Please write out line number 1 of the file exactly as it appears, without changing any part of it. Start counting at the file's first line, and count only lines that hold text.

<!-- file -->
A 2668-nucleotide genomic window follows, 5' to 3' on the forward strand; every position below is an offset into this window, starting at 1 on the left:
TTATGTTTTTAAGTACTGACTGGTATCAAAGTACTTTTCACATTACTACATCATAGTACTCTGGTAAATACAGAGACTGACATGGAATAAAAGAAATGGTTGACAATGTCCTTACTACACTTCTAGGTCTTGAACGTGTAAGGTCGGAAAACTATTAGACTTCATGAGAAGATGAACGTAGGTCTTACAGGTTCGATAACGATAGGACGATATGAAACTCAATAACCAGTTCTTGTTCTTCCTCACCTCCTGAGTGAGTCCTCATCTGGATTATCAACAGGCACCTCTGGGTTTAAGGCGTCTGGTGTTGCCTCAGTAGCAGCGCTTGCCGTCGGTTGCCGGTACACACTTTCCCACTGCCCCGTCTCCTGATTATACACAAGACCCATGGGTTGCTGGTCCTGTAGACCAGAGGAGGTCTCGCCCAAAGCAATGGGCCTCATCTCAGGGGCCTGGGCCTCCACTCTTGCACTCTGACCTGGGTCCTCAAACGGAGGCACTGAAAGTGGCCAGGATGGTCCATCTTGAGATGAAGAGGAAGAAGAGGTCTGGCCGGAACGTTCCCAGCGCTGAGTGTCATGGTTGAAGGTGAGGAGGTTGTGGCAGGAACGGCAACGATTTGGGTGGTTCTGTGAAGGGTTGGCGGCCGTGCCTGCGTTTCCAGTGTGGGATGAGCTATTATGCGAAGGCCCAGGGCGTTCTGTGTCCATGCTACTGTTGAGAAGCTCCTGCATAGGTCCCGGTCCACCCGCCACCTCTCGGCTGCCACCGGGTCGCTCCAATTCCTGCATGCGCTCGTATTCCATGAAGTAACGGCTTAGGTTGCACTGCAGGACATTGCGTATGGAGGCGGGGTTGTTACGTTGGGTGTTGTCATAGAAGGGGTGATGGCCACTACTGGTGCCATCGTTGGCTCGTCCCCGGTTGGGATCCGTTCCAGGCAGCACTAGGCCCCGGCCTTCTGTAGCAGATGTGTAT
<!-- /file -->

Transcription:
A 2668-nucleotide genomic window follows, 5' to 3' on the forward strand; every position below is an offset into this window, starting at 1 on the left: